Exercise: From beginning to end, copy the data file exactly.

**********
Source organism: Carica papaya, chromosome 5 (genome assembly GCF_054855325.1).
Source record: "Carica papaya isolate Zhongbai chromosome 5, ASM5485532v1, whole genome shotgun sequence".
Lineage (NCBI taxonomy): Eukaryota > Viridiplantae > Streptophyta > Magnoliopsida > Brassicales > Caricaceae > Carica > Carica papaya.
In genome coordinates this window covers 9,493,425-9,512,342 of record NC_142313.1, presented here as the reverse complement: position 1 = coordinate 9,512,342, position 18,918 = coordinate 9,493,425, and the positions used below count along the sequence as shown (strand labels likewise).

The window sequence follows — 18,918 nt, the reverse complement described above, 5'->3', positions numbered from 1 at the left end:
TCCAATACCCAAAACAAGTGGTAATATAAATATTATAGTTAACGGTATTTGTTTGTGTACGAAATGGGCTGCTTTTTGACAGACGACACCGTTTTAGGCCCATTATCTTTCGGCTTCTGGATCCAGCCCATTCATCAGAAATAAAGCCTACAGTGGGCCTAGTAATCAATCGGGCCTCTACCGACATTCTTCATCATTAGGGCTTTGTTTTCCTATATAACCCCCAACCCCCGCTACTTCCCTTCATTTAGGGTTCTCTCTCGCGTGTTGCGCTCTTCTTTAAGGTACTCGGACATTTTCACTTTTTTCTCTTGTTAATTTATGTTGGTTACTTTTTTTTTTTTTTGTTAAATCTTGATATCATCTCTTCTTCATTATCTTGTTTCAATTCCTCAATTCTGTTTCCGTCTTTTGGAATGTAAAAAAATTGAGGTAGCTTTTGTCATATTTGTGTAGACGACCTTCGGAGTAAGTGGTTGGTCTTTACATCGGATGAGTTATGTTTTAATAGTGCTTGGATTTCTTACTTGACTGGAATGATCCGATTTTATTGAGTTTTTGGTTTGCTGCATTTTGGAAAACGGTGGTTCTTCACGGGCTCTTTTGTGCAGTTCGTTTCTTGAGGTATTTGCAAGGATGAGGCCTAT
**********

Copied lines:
Source organism: Carica papaya, chromosome 5 (genome assembly GCF_054855325.1).
Source record: "Carica papaya isolate Zhongbai chromosome 5, ASM5485532v1, whole genome shotgun sequence".
Lineage (NCBI taxonomy): Eukaryota > Viridiplantae > Streptophyta > Magnoliopsida > Brassicales > Caricaceae > Carica > Carica papaya.
In genome coordinates this window covers 9,493,425-9,512,342 of record NC_142313.1, presented here as the reverse complement: position 1 = coordinate 9,512,342, position 18,918 = coordinate 9,493,425, and the positions used below count along the sequence as shown (strand labels likewise).

The window sequence follows — 18,918 nt, the reverse complement described above, 5'->3', positions numbered from 1 at the left end:
TCCAATACCCAAAACAAGTGGTAATATAAATATTATAGTTAACGGTATTTGTTTGTGTACGAAATGGGCTGCTTTTTGACAGACGACACCGTTTTAGGCCCATTATCTTTCGGCTTCTGGATCCAGCCCATTCATCAGAAATAAAGCCTACAGTGGGCCTAGTAATCAATCGGGCCTCTACCGACATTCTTCATCATTAGGGCTTTGTTTTCCTATATAACCCCCAACCCCCGCTACTTCCCTTCATTTAGGGTTCTCTCTCGCGTGTTGCGCTCTTCTTTAAGGTACTCGGACATTTTCACTTTTTTCTCTTGTTAATTTATGTTGGTTACTTTTTTTTTTTTTTGTTAAATCTTGATATCATCTCTTCTTCATTATCTTGTTTCAATTCCTCAATTCTGTTTCCGTCTTTTGGAATGTAAAAAAATTGAGGTAGCTTTTGTCATATTTGTGTAGACGACCTTCGGAGTAAGTGGTTGGTCTTTACATCGGATGAGTTATGTTTTAATAGTGCTTGGATTTCTTACTTGACTGGAATGATCCGATTTTATTGAGTTTTTGGTTTGCTGCATTTTGGAAAACGGTGGTTCTTCACGGGCTCTTTTGTGCAGTTCGTTTCTTGAGGTATTTGCAAGGATGAGGCCTAT